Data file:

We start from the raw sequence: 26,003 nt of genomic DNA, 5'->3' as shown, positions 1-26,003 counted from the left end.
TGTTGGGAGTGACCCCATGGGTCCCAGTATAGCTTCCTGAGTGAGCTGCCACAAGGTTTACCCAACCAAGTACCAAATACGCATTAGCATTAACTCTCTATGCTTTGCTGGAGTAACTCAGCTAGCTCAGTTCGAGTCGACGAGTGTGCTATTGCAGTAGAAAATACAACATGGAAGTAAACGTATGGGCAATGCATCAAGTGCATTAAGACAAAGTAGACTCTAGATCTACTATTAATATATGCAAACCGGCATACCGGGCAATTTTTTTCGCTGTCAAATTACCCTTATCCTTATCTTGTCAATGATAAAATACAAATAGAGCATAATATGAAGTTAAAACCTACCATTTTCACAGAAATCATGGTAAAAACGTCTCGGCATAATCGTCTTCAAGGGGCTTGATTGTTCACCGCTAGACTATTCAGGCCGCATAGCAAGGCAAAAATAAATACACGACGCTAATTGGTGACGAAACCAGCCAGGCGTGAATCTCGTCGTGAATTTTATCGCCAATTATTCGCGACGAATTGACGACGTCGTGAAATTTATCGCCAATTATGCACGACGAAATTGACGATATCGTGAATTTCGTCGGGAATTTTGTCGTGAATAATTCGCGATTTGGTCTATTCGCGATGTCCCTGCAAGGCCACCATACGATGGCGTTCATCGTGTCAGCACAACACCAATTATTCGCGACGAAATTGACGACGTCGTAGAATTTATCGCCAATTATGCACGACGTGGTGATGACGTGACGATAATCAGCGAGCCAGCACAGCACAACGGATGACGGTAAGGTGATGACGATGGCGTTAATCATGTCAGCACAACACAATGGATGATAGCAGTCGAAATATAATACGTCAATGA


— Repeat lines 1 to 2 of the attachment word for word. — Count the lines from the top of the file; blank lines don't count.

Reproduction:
We start from the raw sequence: 26,003 nt of genomic DNA, 5'->3' as shown, positions 1-26,003 counted from the left end.
TGTTGGGAGTGACCCCATGGGTCCCAGTATAGCTTCCTGAGTGAGCTGCCACAAGGTTTACCCAACCAAGTACCAAATACGCATTAGCATTAACTCTCTATGCTTTGCTGGAGTAACTCAGCTAGCTCAGTTCGAGTCGACGAGTGTGCTATTGCAGTAGAAAATACAACATGGAAGTAAACGTATGGGCAATGCATCAAGTGCATTAAGACAAAGTAGACTCTAGATCTACTATTAATATATGCAAACCGGCATACCGGGCAATTTTTTTCGCTGTCAAATTACCCTTATCCTTATCTTGTCAATGATAAAATACAAATAGAGCATAATATGAAGTTAAAACCTACCATTTTCACAGAAATCATGGTAAAAACGTCTCGGCATAATCGTCTTCAAGGGGCTTGATTGTTCACCGCTAGACTATTCAGGCCGCATAGCAAGGCAAAAATAAATACACGACGCTAATTGGTGACGAAACCAGCCAGGCGTGAATCTCGTCGTGAATTTTATCGCCAATTATTCGCGACGAATTGACGACGTCGTGAAATTTATCGCCAATTATGCACGACGAAATTGACGATATCGTGAATTTCGTCGGGAATTTTGTCGTGAATAATTCGCGATTTGGTCTATTCGCGATGTCCCTGCAAGGCCACCATACGATGGCGTTCATCGTGTCAGCACAACACCAATTATTCGCGACGAAATTGACGACGTCGTAGAATTTATCGCCAATTATGCACGACGTGGTGATGACGTGACGATAATCAGCGAGCCAGCACAGCACAACGGATGACGGTAAGGTGATGACGATGGCGTTAATCATGTCAGCACAACACAATGGATGATAGCAGTCGAAATATAATACGTCAATGA